Des Moines — West Des Moines $64,140
Ames $64,030
Cedar Rapids $61,540
Waterloo — Cedar Falls $61,080
Source: BLS

Steps to Becoming a Nurse in Iowa

The state nursing licensing requirements in Iowa are similar to those in other states. Prospective RNs must graduate from a state board-approved nursing program, pass the NCLEX, and complete a background check. APRNs must meet the same requirements as RNs in addition to completing a graduate nursing program and a specialty certification exam.

Both RNs and APRNs must satisfy continuing education requirements for nurses to maintain their license.

RN Requirements

To become an RN in Iowa, nurses must graduate from an accredited nursing program with either anassociate degree in nursing (ADN) or abachelor of science in nursing (BSN). Upon completion, prospective nurses must pass the NCLEX-RN exam and apply for licensure to the state. Fees include a $200 examination fee, $93 application fee, and $50 for a background check.

RNs need a minimum of 36 continuing education hours every three years to maintain licensure. The state also requires nurses who regularly examine, counsel, or treat dependent adults or children to complete training on the identification and reporting of abuse.

APRN Requirements

To become an APRN, nurses need an unencumbered RN license that allows them to practice in the state. RNs must earn amaster of science in nursing (MSN) or adoctor of nursing practice and pass a national certification exam in a nursing specialty. An examination fee applies, which varies by specialty. Nurses must also pay an $81 application fee and a $50 background check fee to get their license from the state.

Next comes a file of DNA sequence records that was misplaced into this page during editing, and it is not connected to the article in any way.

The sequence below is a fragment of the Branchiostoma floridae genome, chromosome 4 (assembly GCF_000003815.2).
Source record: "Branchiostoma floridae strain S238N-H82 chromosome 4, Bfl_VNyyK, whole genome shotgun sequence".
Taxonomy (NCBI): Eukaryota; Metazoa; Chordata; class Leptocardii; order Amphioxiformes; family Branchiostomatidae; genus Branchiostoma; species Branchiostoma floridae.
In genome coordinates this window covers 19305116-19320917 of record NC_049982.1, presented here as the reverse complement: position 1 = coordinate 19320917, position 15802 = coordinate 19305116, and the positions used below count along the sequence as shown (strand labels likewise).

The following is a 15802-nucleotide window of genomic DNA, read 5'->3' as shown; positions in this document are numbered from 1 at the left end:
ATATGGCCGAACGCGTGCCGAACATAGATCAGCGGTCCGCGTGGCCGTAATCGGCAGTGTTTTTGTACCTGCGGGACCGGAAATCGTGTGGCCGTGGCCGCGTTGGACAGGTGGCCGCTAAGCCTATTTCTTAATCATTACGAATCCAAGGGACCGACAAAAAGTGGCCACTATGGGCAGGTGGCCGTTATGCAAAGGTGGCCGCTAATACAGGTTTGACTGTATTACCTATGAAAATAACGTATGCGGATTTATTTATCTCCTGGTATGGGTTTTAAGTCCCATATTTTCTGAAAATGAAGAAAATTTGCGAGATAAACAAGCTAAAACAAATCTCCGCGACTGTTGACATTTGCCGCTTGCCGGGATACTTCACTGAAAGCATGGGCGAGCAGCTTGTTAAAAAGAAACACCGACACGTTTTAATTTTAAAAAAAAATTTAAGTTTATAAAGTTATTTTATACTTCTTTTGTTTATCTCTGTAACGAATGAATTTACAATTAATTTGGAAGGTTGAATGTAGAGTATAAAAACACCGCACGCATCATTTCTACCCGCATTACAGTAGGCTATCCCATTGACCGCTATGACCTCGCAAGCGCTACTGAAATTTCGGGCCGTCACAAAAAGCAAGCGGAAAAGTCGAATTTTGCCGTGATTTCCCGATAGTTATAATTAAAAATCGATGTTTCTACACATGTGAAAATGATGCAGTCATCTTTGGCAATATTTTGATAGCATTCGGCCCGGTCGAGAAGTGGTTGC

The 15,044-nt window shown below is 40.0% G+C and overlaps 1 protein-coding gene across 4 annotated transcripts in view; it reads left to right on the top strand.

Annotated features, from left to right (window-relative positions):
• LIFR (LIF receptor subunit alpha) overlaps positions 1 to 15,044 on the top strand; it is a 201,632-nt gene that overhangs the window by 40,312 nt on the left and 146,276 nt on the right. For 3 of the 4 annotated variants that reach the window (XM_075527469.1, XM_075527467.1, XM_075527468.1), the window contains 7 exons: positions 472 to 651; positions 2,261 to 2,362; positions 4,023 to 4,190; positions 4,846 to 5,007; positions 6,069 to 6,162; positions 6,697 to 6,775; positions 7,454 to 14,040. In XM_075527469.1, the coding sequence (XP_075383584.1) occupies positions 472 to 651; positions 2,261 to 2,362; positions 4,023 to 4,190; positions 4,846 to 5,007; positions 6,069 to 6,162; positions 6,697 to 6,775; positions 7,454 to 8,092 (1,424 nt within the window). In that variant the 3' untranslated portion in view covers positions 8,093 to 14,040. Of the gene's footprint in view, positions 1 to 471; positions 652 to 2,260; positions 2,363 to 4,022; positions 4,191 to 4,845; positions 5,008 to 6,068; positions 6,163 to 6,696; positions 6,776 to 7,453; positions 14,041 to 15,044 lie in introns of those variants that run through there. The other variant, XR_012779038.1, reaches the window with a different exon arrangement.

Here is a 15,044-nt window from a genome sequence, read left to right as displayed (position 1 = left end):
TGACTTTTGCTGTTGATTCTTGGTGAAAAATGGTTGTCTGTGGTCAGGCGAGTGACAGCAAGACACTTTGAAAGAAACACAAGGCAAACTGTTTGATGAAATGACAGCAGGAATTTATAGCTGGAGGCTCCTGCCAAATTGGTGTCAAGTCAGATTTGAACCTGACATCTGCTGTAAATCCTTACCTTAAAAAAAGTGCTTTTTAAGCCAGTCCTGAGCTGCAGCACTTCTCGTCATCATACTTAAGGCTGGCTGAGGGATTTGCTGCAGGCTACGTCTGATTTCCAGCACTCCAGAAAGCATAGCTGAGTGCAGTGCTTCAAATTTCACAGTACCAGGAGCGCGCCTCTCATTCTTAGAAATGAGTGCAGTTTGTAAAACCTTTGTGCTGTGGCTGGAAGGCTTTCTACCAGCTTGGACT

APRNs only need 36 contact hours each year to maintain their license. They must also complete training on the identification and reporting of abuse if they regularly examine, counsel, or treat dependent adults or children.

Other Top Nursing Programs in Iowa

Frequently Asked Questions About Nursing in Iowa


How long does it take to become an RN in Iowa?

The time it takes to become a nurse in Iowa depends upon the academic path. Full-time students can complete an ADN program in two years and a BSN in four years. A part-time schedule can increase this time line.

An MSN program typically takes two years to complete when enrolled full time after earning a BSN and gaining two years of clinical experience. Therefore, it could take up to eight years to start practicing as an APRN.

Is Iowa a good state for nursing?

The low cost of living, projected demand for healthcare professionals, and NLC status make Iowa a great location for prospective nurses and seasoned veterans.

Does an online nursing degree have the same value as an on-campus degree?

Much like an in-person program, the value of an online degree depends on the institution. Over 90% of students who attended online programs at Allen College, Graceland University, Mount Mercy University, Northwest Iowa Community College, and the University of Iowa passed the NCLEX on their first attempt, highlighting their ability to successfully prepare future nurses.

Is Iowa a compact state?

Yes. In 1998, the Iowa State Board of Nursing voted to initiate compact legislation, which became active in 2000. Iowa nurses can earn a multistate license that allows them to practice in other compact states. Those who move to Iowa from another compact state must apply for primary licensure in Iowa.

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NurseJournal.org is an advertising-supported site. Featured or trusted partner programs and all school search, finder, or match results are for schools that compensate us. This compensation does not influence our school rankings, resource guides, or other editorially-independent information published on this site.